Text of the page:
Blending surfaces

I’m attempting to build a seat and I can’t seem to get the two surfaces to blend to look like a natural fillet. Any suggestions??

I created the surfaces using NetworkSrf, which has been successful for me in the past, however the ends of the surface always seem to get a strange anomaly that I’m unsure how to resolve.

Any help would be greatly appreciated!!

Thanks!

I’ve attached a copy of the seat surfaces, if you’d like to take a look.

seat_needtofillet.3dm (721.0 KB)

Yeah… I’d try to find a way to make the shapes that does not force the surface to pinch in at the ends - a more rectangular shape with the oval perimeter trimmed, would be my choice. The curves are fairly lumpy and ‘all over the place’, especially the perimeter curves - is that a design decision, or should it be cleaner, ideally?

-Pascal

FWIW, it looks like it’s two shapes, try a solid offset, it’s an option for OffsetSrf, there are two surfaces there.

If you fill those as a solid (I don’t know how a novice too), then it will fillet but the solid offset is simple to test, arrows appear of which side, I flipped & offset 1mm & it thickened, it would chamfer at 0.2mm but not fillet.

To smooth the curves the tool I like is on the points tool button menu for the handlebar cursor, it can adjust in-out to the axis it represents and alter the hulls in two directions [a midpoint on the main axis is the in-out, the end is tricky to adjust, suggest saving under new names when something works].

hth

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The reason this is giving you so much trouble is that the very approach from square one is flawed. You’re trying to make the entire seat interior or exterior from one single surface, and just from a philosophical standpoint, the problems you’re having a direct result of that. Notice how your isocurves pinch in at the sides of the chair? This is called a singularity - meaning the points all end up stacked on top of each other there. There are a FEW instances where a singularity is fine, but this isn’t one of them. You’re essentially trying to describe a circle (the smooth perimeter of the seat) with a rectangle (NURBS surfaces should ideally be 4 sided).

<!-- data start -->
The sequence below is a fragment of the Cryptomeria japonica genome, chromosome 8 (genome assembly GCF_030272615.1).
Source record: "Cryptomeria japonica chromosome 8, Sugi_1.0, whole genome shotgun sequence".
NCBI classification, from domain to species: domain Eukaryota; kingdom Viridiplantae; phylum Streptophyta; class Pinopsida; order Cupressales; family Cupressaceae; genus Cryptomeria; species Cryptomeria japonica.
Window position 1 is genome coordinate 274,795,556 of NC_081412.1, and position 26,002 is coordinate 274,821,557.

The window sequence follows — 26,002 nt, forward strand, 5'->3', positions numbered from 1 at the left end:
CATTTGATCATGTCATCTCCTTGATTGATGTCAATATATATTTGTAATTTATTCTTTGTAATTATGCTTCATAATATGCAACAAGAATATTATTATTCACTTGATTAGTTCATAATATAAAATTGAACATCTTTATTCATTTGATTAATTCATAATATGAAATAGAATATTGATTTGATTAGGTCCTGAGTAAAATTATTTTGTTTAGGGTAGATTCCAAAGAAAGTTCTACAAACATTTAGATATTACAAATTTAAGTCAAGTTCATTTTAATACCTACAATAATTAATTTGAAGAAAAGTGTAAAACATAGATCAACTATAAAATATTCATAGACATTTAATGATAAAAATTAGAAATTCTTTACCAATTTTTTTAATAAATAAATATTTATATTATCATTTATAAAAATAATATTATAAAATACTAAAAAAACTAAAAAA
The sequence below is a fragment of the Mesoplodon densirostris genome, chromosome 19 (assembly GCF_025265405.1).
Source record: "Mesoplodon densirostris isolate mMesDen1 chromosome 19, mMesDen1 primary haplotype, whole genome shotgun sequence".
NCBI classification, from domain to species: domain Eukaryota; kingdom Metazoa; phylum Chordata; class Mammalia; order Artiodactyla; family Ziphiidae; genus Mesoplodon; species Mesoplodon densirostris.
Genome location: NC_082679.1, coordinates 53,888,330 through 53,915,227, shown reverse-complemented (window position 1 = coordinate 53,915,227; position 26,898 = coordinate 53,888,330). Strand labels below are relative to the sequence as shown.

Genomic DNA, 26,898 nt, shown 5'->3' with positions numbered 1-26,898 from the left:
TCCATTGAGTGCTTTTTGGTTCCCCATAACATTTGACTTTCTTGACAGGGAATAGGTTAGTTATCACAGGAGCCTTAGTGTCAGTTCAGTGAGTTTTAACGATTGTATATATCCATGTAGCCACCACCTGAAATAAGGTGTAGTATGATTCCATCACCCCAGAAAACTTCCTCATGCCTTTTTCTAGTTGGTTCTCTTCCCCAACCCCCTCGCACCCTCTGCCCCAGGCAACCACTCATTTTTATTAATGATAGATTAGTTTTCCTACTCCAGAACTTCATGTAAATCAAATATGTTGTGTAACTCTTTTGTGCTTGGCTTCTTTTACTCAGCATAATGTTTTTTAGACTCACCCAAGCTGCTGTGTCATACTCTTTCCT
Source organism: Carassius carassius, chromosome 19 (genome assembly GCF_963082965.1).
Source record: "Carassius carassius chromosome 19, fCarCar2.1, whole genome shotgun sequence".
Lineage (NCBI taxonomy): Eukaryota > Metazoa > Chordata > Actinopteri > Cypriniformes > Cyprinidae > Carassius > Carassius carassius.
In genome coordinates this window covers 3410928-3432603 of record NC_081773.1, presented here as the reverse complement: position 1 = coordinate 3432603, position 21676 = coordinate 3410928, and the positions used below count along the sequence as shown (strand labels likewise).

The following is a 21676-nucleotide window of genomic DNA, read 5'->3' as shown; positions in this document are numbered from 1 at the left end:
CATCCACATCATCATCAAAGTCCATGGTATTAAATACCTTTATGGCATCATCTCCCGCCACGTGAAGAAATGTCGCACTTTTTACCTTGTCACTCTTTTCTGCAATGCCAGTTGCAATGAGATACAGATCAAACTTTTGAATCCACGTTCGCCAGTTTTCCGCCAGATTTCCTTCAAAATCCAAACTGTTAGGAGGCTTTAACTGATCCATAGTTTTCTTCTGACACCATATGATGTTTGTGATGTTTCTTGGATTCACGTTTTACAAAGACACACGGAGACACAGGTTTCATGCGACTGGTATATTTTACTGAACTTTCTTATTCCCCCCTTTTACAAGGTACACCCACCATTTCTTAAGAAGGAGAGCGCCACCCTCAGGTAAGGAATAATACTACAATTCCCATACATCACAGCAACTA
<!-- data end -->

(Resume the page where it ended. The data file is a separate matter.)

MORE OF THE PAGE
There has been some confusion/discussion in the past on here as to when you should use trimmed surfaces, and when you should use untrimmed surfaces. This is a perfect example of an untrimmed surface being the wrong approach. If you look at the attached screenshot, you’ll see how I would approach this from a “patch layout” standpoint. Really, when you get down to it, the very first thing you should do for every model is try to imagine how your patches will be laid out, and where if needed you’ll have trims.

You can see that the bottom of the seat is made of one surface, that is trimmed by a second surface that forms the back and sides. Then, I’ve trimmed the upper corners of the sides so that the entire thing is smooth all the way around. Now, I’ve done this without any regard for the finer details of the shape you’re looking for, but this illustrates the correct approach to this problem. This surface will offset very easily, and will blend between the inner and outer surfaces with no problems.

Another point I would make is that for smooth/organic shapes like this, your best friend in the entire world is point editing. By using NetworkSrf to create your base surfaces, you’re really locking yourself into a terrible workflow, where it’s just curves in -> very dense/uneditable surfaces out. That’s probably a bit more of an advanced topic to tackle here, but the way that NetworkSrf has become a default/go to command for so many is baffling to me, and I wish someone had told me far earlier “don’t use NetworkSrf as a go-to.”

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As you can probably tell, I’ve only been working with Rhino for a short while. So the advice is great.

I work for a man by the name of Wendell Castle (he’s a well-known furniture maker/sculptor) and we’re currently trying to clean up scans of his hand-built models so we can easily carve the work on our 6-axis robot and then “shrink” the models and use them to print 3d models. My job is to make the forms as close to the original intent as possible, I’ve figured out a good workflow for the pods, just trying to figure out how to maintain the sculptural integrity of the seat forms. For Castle’s work the “rim” of the chair becomes a very important part in the end design, which is why my curves are a little bit odd looking.

Any suggestions on a better workflow? Like I said, I’m new to Rhino and haven’t built much from scratch, so details/commands would be greatly appreciated!!